When we returned the following day, not only had the family read and not only had they discovered Christ’s first teaching to the ancient American inhabitants, but they had outlined almost all of His teachings in the entire chapter. Even the children were excited.

Ryan Gassin, Minnesota, USA

Incorporate General Conference and Hymns

We had been struggling with our family scripture study. Getting our children to pay attention was difficult, so we tried this technique as a family. My husband and I took turns reading general conference talks out loud to the family, and when we got to a scripture, we called it out. When our children found it, everyone marked it and then one of them read it. As we did so, our kids were poised on the edge of their seats, scriptures and pencils in hand. When we ended, they said, “Oh, please, can’t we do just one more scripture?” We finished our scripture study by singing a hymn. As we got ready to sing the closing song, we showed our children how they could look up scriptures in the back of the hymnbook. They found one of the scriptures we had marked, and we sang a song that reinforced the gospel principle we had studied. It was truly meaningful scripture study!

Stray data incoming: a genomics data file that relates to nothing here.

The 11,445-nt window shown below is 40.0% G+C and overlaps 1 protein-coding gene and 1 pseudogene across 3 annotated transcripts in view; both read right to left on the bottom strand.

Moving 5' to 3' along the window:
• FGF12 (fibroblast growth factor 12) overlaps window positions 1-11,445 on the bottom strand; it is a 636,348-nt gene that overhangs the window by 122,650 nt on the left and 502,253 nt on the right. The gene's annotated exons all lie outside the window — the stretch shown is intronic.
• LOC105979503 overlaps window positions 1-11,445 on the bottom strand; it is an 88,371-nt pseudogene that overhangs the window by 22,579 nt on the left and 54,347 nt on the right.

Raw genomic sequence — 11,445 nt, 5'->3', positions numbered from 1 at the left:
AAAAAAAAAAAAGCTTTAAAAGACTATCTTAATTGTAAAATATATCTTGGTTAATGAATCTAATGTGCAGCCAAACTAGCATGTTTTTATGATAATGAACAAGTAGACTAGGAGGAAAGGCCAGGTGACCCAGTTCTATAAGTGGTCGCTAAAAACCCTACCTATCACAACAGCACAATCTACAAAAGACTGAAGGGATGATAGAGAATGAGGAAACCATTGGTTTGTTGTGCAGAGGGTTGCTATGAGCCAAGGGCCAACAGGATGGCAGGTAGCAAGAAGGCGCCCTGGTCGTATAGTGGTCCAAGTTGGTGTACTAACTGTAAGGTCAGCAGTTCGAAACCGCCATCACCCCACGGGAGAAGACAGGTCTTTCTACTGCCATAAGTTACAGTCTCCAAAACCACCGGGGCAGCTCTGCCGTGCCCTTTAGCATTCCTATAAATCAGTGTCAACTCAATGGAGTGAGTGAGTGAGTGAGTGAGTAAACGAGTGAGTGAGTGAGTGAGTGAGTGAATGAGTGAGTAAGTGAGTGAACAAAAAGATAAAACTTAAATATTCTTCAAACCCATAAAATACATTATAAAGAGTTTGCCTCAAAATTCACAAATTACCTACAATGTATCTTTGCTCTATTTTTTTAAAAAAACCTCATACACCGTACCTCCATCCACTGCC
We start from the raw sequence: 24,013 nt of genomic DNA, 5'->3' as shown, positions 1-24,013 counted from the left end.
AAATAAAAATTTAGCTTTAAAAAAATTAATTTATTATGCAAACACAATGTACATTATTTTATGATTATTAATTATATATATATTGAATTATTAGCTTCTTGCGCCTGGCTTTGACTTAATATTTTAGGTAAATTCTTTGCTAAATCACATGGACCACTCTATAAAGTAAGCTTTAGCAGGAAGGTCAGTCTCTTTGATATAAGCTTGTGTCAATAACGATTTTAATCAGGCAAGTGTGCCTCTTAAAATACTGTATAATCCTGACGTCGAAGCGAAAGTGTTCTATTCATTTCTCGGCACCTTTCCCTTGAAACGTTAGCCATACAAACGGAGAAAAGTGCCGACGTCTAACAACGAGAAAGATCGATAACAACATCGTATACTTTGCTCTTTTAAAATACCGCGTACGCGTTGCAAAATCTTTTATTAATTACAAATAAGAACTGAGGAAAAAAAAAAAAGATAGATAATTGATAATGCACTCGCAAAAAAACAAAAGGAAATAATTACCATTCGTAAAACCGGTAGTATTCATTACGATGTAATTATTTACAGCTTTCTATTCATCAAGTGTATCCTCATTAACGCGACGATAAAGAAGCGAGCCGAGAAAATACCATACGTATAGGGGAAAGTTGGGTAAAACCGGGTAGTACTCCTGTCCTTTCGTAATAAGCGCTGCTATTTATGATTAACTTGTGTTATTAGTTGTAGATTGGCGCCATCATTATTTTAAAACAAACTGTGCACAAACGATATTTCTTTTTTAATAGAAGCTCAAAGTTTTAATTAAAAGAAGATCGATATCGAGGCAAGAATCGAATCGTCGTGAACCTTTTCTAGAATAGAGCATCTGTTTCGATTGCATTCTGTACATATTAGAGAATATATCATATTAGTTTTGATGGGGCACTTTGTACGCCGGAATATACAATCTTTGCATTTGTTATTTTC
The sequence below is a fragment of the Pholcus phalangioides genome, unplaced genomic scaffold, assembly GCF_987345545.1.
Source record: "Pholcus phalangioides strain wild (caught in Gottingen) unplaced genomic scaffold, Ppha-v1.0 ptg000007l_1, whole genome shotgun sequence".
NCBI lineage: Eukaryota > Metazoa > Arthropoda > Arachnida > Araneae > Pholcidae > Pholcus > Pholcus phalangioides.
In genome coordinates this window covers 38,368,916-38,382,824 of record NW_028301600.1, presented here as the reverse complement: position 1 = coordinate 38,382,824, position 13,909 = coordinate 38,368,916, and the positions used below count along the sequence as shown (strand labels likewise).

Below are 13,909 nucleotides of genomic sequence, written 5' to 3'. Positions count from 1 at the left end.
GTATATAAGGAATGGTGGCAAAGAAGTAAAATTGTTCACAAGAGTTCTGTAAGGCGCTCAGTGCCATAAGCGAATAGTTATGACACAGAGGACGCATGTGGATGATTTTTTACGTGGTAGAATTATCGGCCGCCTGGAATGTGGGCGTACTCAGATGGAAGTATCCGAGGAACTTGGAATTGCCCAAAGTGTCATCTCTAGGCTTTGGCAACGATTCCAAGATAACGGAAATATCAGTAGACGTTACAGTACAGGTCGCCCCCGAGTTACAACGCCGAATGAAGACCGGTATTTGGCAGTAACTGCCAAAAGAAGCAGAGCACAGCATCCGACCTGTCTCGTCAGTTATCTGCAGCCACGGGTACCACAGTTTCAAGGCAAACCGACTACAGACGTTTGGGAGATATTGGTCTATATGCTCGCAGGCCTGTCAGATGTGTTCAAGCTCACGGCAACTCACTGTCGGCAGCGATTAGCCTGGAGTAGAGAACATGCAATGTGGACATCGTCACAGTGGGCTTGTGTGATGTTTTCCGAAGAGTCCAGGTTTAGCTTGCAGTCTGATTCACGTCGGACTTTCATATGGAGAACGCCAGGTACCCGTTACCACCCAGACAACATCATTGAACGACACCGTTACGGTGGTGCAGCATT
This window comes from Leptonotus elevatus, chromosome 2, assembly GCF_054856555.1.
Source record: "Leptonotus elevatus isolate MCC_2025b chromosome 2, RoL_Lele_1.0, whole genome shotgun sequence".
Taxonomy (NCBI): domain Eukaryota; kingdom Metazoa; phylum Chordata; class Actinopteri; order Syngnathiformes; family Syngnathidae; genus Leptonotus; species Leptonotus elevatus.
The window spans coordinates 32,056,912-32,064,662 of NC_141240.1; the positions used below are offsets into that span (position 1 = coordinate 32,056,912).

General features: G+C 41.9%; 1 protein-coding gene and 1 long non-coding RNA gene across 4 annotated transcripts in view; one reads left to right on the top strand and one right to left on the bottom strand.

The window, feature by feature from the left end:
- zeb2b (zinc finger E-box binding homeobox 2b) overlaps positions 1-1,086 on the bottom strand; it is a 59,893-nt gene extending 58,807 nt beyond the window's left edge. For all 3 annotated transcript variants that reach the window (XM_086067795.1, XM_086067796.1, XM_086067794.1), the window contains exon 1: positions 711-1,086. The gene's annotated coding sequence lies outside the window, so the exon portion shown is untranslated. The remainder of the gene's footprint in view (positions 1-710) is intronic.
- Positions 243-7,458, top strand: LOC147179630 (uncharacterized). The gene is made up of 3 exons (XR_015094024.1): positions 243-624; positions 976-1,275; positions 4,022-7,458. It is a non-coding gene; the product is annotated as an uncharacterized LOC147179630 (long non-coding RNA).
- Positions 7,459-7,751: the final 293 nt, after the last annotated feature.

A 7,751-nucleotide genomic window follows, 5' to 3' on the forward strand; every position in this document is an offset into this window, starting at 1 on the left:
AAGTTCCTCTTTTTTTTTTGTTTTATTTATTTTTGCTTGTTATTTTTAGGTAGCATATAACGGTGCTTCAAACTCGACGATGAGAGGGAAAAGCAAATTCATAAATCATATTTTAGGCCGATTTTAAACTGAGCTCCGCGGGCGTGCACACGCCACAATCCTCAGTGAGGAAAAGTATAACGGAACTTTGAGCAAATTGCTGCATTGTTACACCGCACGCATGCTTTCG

Donna Macurdy Nielson, Virginia, USA

Go with a Question

President Henry B. Eyring

“Sometimes I go to the scriptures for doctrine. Sometimes I go to the scriptures for instruction. I go with a question, and the question usually is ‘What would God have me do?’ or ‘What would He have me feel?’ Invariably I find new ideas, thoughts I have never had before, and I receive inspiration and instruction and answers to my questions.”

President Henry B. Eyring, First Counselor in the First Presidency, “A Discussion on Scripture Study,” Liahona, July 2005, 8; Ensign, July 2005, 22.

Lehi and His People Arrive in the Promised Land, by Arnold Friberg

Nephi wrote, “My soul delighteth in the scriptures, and my heart pondereth them, and writeth them for the learning and the profit of my children” (2 Nephi 4:15).

The Ascension, by Harry Anderson; photograph of journal by Matthew Reier

Show References

    Note

  1.   1.

    Teachings of Presidents of the Church: Spencer W. Kimball (2006), 67.